In my many guilt-riddled years of watching The Bachelor and The Bachelorette (hey, we all have our flaws), I've seen a lot that's made me question my tolerance for this manipulative garbage--from zoomed-in shots of hapless rejects in their moment of insecure despair, to last season's Hunger Games-esque finale.
But Monday night, on the Andi Dorfman season of The Bachelorette, the franchise went lower than I ever thought possible. And then, deciding that clearly wasn't deep enough, it went lower still.
First, for the blessedly uninitiated, a little backstory: Toward the end of the show's filming, a cast member named Eric Hill, who was booted fairly on, died in a paragliding accident. And Monday night, we finally got to watch what happened when the remaining cast members got the news.
After host Chris Harrison announced the death, cameras zoomed in closely so we could watch Andi sink her head in her hands and sob. The camera then followed one of her suitors out the front door to a stoop, where he was clearly trying to grieve without a camera shoved in his face. Then they showed Andi join him on the stoop, followed by shots of the guys looking jealous (dead guy romance drama, ooh!)
And then, in a "raw" moment, the camera was set down and we watched the crew walk out from behind the shadows, so everyone could comfort each other in their grief. Naturally, the camera wasn't turned off, though, because then how would we watch all the crying and sobbing and stuff?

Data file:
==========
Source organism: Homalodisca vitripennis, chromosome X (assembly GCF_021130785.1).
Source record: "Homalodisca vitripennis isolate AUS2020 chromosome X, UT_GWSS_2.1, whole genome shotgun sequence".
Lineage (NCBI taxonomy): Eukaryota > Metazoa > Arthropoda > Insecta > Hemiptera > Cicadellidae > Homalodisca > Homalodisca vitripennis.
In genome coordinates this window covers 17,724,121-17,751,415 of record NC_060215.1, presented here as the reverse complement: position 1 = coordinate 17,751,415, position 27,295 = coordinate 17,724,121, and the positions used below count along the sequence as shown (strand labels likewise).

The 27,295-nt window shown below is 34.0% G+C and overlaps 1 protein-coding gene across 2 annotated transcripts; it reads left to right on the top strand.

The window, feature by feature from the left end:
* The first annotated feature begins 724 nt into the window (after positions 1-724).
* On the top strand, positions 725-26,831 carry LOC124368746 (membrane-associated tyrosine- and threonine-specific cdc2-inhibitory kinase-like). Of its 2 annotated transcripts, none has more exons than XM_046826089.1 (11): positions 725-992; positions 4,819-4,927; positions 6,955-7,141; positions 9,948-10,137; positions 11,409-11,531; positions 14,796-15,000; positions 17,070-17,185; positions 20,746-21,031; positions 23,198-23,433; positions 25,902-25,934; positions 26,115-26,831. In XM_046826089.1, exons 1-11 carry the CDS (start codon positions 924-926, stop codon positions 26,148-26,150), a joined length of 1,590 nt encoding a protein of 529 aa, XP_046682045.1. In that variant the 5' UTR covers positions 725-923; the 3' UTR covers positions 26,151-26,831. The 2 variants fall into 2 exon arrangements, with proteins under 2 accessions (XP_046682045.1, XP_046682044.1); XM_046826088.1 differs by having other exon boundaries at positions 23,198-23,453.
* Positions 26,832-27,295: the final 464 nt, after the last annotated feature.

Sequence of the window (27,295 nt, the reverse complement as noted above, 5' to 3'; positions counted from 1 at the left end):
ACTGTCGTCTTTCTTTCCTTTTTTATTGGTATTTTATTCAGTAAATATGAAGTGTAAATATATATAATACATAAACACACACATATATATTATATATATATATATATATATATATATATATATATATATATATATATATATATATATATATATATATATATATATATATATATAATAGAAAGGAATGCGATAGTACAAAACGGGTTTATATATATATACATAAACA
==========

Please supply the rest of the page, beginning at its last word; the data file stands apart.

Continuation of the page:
Now, I get that this was an important moment that happened during the filming of the show, and that it would be weird not to acknowledge it. But why not do a mercifully short interview with Andi after she got the news? Why show, in all its mascara-smearing glory, these poor people learn that their friend had passed away? Was "we have the right to film and exploit your personal grief for ratings" in the contract? (Actually, I wouldn't put it past them.)
Reality TV has become so fake, so obviously staged, that I think audience members have lost sight of the fact that it indeed involves real people. The cast members deserved a modicum of privacy during this personally difficult time. Moreover, Eric's family deserved better. They never signed up to be part of a TV circus, and I can't imagine they were too pleased to watch their son's death used to drum up ratings-gold drama. The death was even teased during every commercial break: "And then . . . tragic news!"
Then again, I admit the scene was riveting, in that it actually did seem devastatingly, authentically real. But just because something makes for "good TV" doesn't mean it's good to do.